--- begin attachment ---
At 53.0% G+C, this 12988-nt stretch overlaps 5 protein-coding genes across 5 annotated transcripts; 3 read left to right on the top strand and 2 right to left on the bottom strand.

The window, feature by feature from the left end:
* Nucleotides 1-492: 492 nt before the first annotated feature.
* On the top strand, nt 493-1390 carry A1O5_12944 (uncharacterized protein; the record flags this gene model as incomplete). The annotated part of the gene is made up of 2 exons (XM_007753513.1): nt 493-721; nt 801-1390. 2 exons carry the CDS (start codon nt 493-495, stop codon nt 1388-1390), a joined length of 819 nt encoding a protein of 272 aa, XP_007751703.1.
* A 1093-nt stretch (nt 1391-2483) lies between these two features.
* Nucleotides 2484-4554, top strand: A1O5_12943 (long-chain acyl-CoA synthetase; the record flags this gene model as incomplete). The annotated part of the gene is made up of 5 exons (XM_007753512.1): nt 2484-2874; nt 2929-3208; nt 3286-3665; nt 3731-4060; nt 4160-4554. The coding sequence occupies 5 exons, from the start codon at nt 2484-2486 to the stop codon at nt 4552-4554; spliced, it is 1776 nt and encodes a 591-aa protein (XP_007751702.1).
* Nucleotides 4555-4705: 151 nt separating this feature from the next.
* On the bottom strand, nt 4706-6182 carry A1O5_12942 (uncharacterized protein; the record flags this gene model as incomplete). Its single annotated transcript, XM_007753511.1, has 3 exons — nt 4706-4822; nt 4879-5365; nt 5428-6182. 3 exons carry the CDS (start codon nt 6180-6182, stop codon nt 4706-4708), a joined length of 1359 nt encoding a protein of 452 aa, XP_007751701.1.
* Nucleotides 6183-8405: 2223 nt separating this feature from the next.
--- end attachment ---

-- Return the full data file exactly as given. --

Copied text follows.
At 53.0% G+C, this 12988-nt stretch overlaps 5 protein-coding genes across 5 annotated transcripts; 3 read left to right on the top strand and 2 right to left on the bottom strand.

The window, feature by feature from the left end:
* Nucleotides 1-492: 492 nt before the first annotated feature.
* On the top strand, nt 493-1390 carry A1O5_12944 (uncharacterized protein; the record flags this gene model as incomplete). The annotated part of the gene is made up of 2 exons (XM_007753513.1): nt 493-721; nt 801-1390. 2 exons carry the CDS (start codon nt 493-495, stop codon nt 1388-1390), a joined length of 819 nt encoding a protein of 272 aa, XP_007751703.1.
* A 1093-nt stretch (nt 1391-2483) lies between these two features.
* Nucleotides 2484-4554, top strand: A1O5_12943 (long-chain acyl-CoA synthetase; the record flags this gene model as incomplete). The annotated part of the gene is made up of 5 exons (XM_007753512.1): nt 2484-2874; nt 2929-3208; nt 3286-3665; nt 3731-4060; nt 4160-4554. The coding sequence occupies 5 exons, from the start codon at nt 2484-2486 to the stop codon at nt 4552-4554; spliced, it is 1776 nt and encodes a 591-aa protein (XP_007751702.1).
* Nucleotides 4555-4705: 151 nt separating this feature from the next.
* On the bottom strand, nt 4706-6182 carry A1O5_12942 (uncharacterized protein; the record flags this gene model as incomplete). Its single annotated transcript, XM_007753511.1, has 3 exons — nt 4706-4822; nt 4879-5365; nt 5428-6182. 3 exons carry the CDS (start codon nt 6180-6182, stop codon nt 4706-4708), a joined length of 1359 nt encoding a protein of 452 aa, XP_007751701.1.
* Nucleotides 6183-8405: 2223 nt separating this feature from the next.